Terrence Henry

Terrence Henry is a Senior Reporter at KUT and StateImpact Texas. He has worked as an editor, writer and web producer for The Washington Post and The Atlantic. He has a bachelor’s degree in International Relations from Brigham Young University.

Transportation
2:57 pm
Tue November 4, 2014

Statewide Transportation Measure Passes

Originally published on Wed November 5, 2014 8:57 am

Update: The constitutional amendment to take some oil and gas tax revenues and direct them towards road project funding passed by a wide margin – 79.78 percent for to 20.21 percent against.

"Passing Proposition 1 was just the first step in addressing the transportation funding shortfall in Texas," said Scott Haywood, President of Move Texas Forward, which pushed for the measure. "We look forward to continue working with our coalition partners as we fight for the additional funding for transportation that will move Texas forward.”

Original Story (Nov. 4, 12:21 p.m.): So much digital ink and airtime has been spilled over Austin's rail and roads proposition (commonly known as Austin's Prop 1), which would add a billion dollars in city debt to build a starter light rail line and improve state roads. But that isn't the only transportation item on the ballot this year. There's also a statewide proposition (also commonly known as statewide Prop 1) that could have an impact on Texas roads. 

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Science and the Environment
5:27 pm
Tue July 29, 2014

4 Ways Texas Could Win Big Under New Climate Change Rules

Under the proposed regulations, coal power plants like this one will become a thing of the past.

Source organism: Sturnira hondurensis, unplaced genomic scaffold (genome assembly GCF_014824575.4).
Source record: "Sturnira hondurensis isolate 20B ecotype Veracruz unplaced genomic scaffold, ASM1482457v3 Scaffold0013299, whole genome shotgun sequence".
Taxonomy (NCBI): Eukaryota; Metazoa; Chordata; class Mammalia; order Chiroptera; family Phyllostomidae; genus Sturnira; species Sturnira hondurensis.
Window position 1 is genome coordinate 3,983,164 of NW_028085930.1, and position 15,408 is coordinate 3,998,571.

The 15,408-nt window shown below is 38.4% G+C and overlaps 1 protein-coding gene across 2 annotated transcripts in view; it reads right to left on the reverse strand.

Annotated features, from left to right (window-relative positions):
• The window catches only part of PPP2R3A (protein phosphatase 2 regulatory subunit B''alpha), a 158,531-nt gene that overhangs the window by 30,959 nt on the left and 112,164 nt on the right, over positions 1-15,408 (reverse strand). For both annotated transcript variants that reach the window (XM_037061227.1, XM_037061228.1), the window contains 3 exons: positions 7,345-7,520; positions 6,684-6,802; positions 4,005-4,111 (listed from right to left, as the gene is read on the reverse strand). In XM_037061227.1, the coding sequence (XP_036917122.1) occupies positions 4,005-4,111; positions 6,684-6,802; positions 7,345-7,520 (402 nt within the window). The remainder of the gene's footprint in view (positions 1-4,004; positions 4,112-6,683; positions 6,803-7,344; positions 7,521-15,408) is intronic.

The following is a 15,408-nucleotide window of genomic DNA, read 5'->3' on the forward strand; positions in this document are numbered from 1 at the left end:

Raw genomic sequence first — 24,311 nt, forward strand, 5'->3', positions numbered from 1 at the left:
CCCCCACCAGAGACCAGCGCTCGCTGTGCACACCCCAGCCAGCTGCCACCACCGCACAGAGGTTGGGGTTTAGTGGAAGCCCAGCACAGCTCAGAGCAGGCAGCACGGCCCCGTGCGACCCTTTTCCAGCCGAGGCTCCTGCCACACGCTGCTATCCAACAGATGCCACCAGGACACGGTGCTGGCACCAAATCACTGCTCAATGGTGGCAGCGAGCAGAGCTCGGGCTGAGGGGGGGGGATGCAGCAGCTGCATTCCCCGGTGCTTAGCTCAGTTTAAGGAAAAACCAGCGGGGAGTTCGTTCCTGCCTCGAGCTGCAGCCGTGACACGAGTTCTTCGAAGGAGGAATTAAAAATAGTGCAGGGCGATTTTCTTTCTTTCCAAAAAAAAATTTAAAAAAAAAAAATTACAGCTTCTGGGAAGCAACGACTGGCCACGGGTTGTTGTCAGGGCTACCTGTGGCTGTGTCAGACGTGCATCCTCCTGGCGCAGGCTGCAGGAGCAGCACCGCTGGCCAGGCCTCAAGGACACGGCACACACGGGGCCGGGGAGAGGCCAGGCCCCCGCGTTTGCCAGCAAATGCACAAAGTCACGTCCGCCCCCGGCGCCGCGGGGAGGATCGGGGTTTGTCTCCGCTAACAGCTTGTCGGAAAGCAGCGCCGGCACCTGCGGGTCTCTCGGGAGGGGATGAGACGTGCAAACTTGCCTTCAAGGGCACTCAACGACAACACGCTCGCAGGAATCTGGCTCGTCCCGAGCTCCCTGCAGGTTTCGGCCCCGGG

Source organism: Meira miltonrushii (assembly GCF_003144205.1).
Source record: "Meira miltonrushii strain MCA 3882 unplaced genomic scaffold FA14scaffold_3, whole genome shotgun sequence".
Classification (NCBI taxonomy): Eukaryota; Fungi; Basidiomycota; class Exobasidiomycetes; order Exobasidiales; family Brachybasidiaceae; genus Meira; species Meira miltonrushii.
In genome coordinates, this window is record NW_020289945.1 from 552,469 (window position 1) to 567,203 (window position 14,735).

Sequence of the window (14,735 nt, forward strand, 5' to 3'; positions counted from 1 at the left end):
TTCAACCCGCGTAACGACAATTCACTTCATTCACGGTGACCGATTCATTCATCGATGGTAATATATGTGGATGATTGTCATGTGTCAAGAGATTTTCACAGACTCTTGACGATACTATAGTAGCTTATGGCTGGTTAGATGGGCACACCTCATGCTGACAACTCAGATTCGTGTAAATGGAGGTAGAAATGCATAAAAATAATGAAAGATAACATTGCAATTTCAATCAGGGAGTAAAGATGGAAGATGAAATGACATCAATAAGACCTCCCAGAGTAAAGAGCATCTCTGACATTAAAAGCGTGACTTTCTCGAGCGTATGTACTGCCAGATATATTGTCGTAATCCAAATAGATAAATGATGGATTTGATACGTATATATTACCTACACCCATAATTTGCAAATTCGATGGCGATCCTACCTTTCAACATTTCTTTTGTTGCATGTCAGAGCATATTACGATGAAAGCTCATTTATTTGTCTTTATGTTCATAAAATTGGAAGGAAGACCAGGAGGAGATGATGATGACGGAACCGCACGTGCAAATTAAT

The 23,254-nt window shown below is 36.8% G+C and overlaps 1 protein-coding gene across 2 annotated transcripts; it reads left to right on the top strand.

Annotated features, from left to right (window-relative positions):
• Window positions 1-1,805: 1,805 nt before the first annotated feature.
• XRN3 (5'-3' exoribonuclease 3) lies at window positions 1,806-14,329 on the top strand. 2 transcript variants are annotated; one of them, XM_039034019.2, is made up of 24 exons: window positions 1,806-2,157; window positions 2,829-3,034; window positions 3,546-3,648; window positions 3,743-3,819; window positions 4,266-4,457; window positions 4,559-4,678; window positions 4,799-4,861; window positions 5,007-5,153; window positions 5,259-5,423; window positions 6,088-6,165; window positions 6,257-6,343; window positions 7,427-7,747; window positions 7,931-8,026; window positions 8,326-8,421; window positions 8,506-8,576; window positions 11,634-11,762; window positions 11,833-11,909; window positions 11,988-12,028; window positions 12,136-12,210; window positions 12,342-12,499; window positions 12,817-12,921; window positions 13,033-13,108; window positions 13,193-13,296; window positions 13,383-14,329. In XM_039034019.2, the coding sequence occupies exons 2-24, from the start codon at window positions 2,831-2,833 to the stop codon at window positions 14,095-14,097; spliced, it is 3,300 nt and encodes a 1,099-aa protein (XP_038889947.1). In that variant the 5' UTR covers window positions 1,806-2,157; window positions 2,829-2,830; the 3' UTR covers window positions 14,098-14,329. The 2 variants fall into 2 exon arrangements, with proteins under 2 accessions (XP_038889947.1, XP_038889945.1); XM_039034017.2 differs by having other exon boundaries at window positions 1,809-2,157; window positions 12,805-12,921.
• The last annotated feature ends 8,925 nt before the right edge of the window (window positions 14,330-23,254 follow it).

Jonathan Warner/Flickr

Originally published on Tue July 29, 2014 3:26 pm

Earlier this year, the earth hit a frightening milestone: carbon dioxide in the atmosphere reached its highest level since humans have inhabited the earth. The last time there was this much carbon on the planet was nearly a million years ago.

As the heat-trapping gas proliferates, the world warms, and the climate effects domino: droughts intensify, floods increase, ice melts and seas rise. The question now isn't whether human activity is changing the global climate; the question is what to do about it.

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Texas News
5:40 pm
Mon June 2, 2014

New Carbon Rules Could Have Big Impact on Texas

A coal power plant in Fayette, Texas.

Originally published on Mon June 2, 2014 9:42 pm

Big changes could be coming for Texas power plants. The Obama administration is announcing new rules today aimed at cutting carbon dioxide emissions from power plants – the chief culprit behind global warming.

The Environmental Protection Agency (EPA) wants to reduce carbon dioxide emissions from fossil fuel power plants in the U.S. by 30 percent (from their 2005 levels) by 2030. That “is equal to the emissions from powering more than half the homes in the United States for one year,” according to the EPA. In Texas, that drop will need to be even higher: the state’s carbon emissions from the power sector will need to fall 39 percent by 2030 under the proposal.

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